00:34:18.371 | Rx-2 | --> GET .../searchJSON?q=Paris http/1.1
00:34:18.371 | Rx-3 | --> GET .../searchJSON?q=London http/1.1
00:34:18.371 | Rx-4 | --> GET .../searchJSON?q=Madrid http/1.1
00:34:18.371 | Rx-1 | --> GET .../searchJSON?q=Warsaw http/1.1
00:34:18.517 | Rx-3 | <-- 200 OK .../searchJSON?q=London (143ms)
00:34:18.563 | Rx-1 | <-- 200 OK .../searchJSON?q=Warsaw (189ms)
00:34:18.565 | Rx-1 | Population: 1702139
00:34:20.460 | Rx-2 | <-- 200 OK .../searchJSON?q=Paris (2086ms)
00:34:20.460 | Rx-4 | <-- 200 OK .../searchJSON?q=Madrid (2086ms)
00:34:20.461 | Rx-2 | Population: 2138551
00:34:20.462 | Rx-2 | Population: 7556900
00:34:20.462 | Rx-2 | Population: 3255944


We initiate four HTTP requests instantly. From the log output, we clearly see that the population of London was returned first. However, the subscriber did not receive it because the population of Warsaw didn't arrive yet. By coincidence, Warsaw completed second so at this point, the population of Warsaw can be passed downstream to a subscriber. Unfortunately, the population of London must wait even longer because, first, we need a population of Paris. Once Paris (immediately followed by Madrid) completes, all remaining results are passed downstream.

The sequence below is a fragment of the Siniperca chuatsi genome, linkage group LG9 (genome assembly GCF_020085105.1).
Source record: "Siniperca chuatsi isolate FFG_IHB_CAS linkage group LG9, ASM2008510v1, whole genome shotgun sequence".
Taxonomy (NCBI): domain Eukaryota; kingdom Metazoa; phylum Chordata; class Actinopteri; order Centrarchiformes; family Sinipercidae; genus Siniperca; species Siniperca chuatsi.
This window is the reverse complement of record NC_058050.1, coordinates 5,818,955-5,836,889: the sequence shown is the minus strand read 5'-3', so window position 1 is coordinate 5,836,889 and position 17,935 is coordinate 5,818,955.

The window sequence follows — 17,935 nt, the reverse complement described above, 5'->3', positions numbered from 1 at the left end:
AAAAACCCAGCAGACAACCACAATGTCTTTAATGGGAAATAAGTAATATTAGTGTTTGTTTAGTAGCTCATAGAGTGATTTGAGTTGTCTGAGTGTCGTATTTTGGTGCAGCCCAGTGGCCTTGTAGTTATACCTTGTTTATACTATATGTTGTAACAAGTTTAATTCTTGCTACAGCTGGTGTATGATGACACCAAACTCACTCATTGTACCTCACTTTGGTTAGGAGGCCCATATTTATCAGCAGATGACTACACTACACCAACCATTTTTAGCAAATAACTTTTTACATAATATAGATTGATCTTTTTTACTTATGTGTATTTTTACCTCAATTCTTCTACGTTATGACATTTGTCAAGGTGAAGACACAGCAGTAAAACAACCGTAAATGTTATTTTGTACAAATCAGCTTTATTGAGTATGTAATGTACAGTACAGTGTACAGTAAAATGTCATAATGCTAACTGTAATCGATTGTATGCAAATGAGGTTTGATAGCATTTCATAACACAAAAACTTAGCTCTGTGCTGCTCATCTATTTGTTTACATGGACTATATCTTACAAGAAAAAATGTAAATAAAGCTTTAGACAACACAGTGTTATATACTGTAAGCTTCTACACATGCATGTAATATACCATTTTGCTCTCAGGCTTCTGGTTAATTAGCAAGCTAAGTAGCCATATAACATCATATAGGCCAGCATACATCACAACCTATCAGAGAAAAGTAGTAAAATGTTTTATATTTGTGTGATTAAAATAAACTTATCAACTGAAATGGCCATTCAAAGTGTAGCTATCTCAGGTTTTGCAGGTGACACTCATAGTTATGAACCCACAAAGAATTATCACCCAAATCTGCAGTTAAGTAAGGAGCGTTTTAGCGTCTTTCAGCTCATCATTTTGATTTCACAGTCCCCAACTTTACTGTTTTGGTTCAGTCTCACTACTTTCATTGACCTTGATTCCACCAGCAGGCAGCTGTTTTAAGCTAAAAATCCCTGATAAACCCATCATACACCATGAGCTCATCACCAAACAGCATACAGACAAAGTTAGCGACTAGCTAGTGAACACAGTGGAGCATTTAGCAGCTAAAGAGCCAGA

Notice how the population of London, even though available, must wait dormant until Warsaw and Paris complete? So is concatMapEager() the best possible operator for concurrency? Not quite. Imagine we have a list of a thousand cities and for each one, we fetch a single 1MB picture. With concatMap(), we download pictures sequentially, i.e. slowly. With flatMap(), pictures are downloaded concurrently and processed as they arrive, as soon as possible. Now, what about concatMapEager()? In the worst case scenario, we can end up with concatMapEager() buffering 999 pictures because pictures from the very first city happen to be the slowest. Even though we already have 99.9% of the results, we cannot process them because we enforce strict ordering.

Which Operator to Use?

flatMap() should be your first weapon of choice. It allows efficient concurrency with streaming behavior. But be prepared to receive results out-of-order. concatMap() works well only when provided transformation is so fast that the sequential processing is not a problem. concatMapEager() is very convenient, but watch out for memory consumption. Also, in the worst case scenario, you may end up sitting idle, waiting for very few responses.